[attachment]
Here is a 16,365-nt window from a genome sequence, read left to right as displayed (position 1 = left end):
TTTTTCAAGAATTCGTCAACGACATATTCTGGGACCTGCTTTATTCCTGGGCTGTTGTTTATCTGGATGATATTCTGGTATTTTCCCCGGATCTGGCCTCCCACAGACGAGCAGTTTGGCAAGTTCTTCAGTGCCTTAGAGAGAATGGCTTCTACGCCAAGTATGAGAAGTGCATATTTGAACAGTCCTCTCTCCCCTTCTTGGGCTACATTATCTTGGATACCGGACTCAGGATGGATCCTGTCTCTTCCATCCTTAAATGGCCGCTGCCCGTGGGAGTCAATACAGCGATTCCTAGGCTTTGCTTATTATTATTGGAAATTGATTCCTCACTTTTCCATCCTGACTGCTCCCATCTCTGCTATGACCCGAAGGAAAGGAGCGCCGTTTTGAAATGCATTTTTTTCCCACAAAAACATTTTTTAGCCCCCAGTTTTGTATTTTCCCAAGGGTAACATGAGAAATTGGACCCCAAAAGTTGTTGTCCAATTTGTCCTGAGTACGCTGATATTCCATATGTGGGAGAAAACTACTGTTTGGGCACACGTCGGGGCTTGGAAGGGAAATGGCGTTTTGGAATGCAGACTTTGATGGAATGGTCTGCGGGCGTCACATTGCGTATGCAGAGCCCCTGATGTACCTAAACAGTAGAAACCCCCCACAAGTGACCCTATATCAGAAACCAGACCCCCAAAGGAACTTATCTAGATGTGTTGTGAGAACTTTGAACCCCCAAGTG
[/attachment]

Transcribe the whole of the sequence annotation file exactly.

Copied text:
Here is a 16,365-nt window from a genome sequence, read left to right as displayed (position 1 = left end):
TTTTTCAAGAATTCGTCAACGACATATTCTGGGACCTGCTTTATTCCTGGGCTGTTGTTTATCTGGATGATATTCTGGTATTTTCCCCGGATCTGGCCTCCCACAGACGAGCAGTTTGGCAAGTTCTTCAGTGCCTTAGAGAGAATGGCTTCTACGCCAAGTATGAGAAGTGCATATTTGAACAGTCCTCTCTCCCCTTCTTGGGCTACATTATCTTGGATACCGGACTCAGGATGGATCCTGTCTCTTCCATCCTTAAATGGCCGCTGCCCGTGGGAGTCAATACAGCGATTCCTAGGCTTTGCTTATTATTATTGGAAATTGATTCCTCACTTTTCCATCCTGACTGCTCCCATCTCTGCTATGACCCGAAGGAAAGGAGCGCCGTTTTGAAATGCATTTTTTTCCCACAAAAACATTTTTTAGCCCCCAGTTTTGTATTTTCCCAAGGGTAACATGAGAAATTGGACCCCAAAAGTTGTTGTCCAATTTGTCCTGAGTACGCTGATATTCCATATGTGGGAGAAAACTACTGTTTGGGCACACGTCGGGGCTTGGAAGGGAAATGGCGTTTTGGAATGCAGACTTTGATGGAATGGTCTGCGGGCGTCACATTGCGTATGCAGAGCCCCTGATGTACCTAAACAGTAGAAACCCCCCACAAGTGACCCTATATCAGAAACCAGACCCCCAAAGGAACTTATCTAGATGTGTTGTGAGAACTTTGAACCCCCAAGTG